Wags & Whiskers Veterinary Hospital

Blue-Green Algae August 23rd 2019

There has been a lot of press lately about Blue-Green Algae toxicity in dogs. There have been cases in Austin, North Carolina, Georgia, and Florida. Unfortunately, these cases are making the news because these dogs died, which is a common outcome when animals are exposed to Blue-Green Algae. After contacting a few local specialist, I could not find any cases that were reported in Louisiana. While the recent media focus is on on Blue-Green Algae, there are other things in standing water that can cause illness and potentially death in pets. Prototheca and Pythium are two common infections that occur frequently in Louisiana from animals drinking standing water.

Helping Your Cat Have a Positive Experience at the Vet August 22nd 2019

Does bringing your cat to the vet cause you anxiety?
Do you postpone bringing them in because you just don’t want to fight?
Do you have your fair share of battle scars because you are trying to be a good pet parent?
We understand. We are now offering “Calm Kitty” Packages.

Heatstroke In Pets July 8th 2019

Every year we see animals that have become overheated. Some will recover once cooled off and rehydrated. Some do not recover and will die. Heat stroke and heat exhaustion can happen when an animal cannot properly cool themselves. For this article we will focus mainly on dogs since they are the majority of heat related cases we see. However, owners of all types of pets should be aware of their pet’s needs when it comes to heat. For instance, rabbits are overly sensitive to heat and extreme care should be taken to make sure they have good ventilation and are not in direct sunlight during the heat of the day.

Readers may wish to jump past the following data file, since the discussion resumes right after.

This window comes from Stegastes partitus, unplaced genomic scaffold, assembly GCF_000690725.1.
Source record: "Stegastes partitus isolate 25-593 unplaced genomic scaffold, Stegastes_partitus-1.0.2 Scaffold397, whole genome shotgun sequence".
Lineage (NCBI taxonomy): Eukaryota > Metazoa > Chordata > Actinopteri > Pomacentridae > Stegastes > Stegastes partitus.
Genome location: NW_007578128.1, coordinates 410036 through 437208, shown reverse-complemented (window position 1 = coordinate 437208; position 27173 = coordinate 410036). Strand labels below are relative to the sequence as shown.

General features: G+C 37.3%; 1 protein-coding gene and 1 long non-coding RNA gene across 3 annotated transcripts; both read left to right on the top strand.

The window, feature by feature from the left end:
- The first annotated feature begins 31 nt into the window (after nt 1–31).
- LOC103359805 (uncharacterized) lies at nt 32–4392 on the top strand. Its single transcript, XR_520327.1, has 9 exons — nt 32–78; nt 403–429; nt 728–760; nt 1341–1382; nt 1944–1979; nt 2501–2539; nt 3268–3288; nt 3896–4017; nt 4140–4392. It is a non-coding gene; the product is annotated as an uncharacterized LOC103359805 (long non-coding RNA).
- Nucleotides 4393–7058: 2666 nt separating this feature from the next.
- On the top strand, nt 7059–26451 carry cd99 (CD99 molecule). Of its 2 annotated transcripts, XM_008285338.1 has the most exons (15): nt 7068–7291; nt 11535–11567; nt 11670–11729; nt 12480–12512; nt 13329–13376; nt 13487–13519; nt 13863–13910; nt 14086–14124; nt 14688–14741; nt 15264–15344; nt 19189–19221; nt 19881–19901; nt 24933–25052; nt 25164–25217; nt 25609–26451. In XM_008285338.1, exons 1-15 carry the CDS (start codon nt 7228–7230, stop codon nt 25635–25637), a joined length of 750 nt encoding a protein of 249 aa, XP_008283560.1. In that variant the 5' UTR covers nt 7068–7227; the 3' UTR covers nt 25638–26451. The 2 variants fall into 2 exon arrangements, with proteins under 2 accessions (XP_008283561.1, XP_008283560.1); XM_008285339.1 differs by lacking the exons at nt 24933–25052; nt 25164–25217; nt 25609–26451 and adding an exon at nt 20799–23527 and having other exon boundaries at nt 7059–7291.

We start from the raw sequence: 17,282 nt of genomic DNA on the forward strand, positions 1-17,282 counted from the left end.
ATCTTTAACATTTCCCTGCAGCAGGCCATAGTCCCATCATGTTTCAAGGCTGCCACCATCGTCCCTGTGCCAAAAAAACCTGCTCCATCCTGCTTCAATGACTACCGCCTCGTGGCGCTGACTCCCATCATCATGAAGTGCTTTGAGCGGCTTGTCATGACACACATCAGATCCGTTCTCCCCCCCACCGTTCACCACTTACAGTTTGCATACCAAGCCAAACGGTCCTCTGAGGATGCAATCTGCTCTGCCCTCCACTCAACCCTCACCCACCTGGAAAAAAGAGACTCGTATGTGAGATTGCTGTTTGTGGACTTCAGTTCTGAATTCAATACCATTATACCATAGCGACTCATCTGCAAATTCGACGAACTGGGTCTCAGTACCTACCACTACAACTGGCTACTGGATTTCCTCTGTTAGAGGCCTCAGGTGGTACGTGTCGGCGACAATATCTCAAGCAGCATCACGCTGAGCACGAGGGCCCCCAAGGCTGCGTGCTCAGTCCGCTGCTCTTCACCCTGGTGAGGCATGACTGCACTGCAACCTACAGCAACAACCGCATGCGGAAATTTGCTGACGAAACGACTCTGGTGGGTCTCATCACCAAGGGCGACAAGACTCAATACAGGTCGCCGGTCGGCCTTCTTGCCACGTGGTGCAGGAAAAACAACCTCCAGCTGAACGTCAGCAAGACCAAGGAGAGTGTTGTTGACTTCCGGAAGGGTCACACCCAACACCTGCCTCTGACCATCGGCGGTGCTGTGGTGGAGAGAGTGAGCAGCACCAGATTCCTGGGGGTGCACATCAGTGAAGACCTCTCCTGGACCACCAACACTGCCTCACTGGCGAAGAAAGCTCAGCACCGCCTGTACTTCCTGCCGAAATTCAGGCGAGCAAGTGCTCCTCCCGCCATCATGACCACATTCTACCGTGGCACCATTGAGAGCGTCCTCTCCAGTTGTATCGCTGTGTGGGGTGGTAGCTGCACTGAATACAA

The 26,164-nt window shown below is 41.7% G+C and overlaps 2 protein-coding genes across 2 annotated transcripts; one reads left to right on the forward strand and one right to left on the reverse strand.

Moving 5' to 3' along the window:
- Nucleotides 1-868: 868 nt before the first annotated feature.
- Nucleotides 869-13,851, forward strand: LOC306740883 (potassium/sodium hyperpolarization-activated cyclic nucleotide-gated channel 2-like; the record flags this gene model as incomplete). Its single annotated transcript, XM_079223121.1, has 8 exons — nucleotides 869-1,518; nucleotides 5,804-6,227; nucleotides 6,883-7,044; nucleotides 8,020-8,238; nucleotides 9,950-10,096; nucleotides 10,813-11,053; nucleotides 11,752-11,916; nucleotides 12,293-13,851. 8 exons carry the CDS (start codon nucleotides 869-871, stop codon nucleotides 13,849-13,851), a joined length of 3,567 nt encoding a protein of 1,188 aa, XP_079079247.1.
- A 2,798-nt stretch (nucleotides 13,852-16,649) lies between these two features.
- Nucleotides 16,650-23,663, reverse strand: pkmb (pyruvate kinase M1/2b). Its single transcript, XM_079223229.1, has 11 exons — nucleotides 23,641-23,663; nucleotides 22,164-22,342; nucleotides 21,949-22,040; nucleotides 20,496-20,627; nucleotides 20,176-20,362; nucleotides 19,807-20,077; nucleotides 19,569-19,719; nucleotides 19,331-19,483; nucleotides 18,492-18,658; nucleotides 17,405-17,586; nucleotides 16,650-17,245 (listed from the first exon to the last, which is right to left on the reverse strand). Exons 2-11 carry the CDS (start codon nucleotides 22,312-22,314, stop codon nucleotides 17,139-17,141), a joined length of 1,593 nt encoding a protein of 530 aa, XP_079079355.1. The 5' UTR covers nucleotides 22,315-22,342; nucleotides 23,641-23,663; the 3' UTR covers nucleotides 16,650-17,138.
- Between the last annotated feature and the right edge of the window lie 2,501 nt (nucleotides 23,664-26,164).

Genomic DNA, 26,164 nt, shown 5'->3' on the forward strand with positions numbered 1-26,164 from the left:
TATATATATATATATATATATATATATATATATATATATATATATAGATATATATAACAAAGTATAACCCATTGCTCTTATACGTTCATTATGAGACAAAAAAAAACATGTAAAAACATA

Grain-Free Diets and Dilated Cardiomyopathy (DCM) June 30th 2019

Dilated Cardiomyopathy (DCM) is a heart condition where the heart muscle becomes flabby and stretched out and unable to properly contract. This leads to heart failure because the heart is not able to move blood through the body and the blood backs up. If you think of the heart as a pump and the vessels as pipes, basically the pump loses power and is no longer able to push blood through the pipes. There are some breeds that we know are predisposed to this. Boxers, Dobermans, Great Danes and Cocker Spaniels are the most common breeds to get this disease in the past. Within the last few years other breeds have started being diagnosed with this disease at an unusually high rate. Researchers have been trying to figure out why so many dogs were being diagnosed with a disease that has not affected their breed significantly in the past. This is where the story gets interesting (and scary). Researchers started noting a correlation between dogs getting DCM and dogs eating grain free food. In science, extreme caution is used to make sure there is actual causation (something causes something else to happen), not just correlation (a connection between 2 things).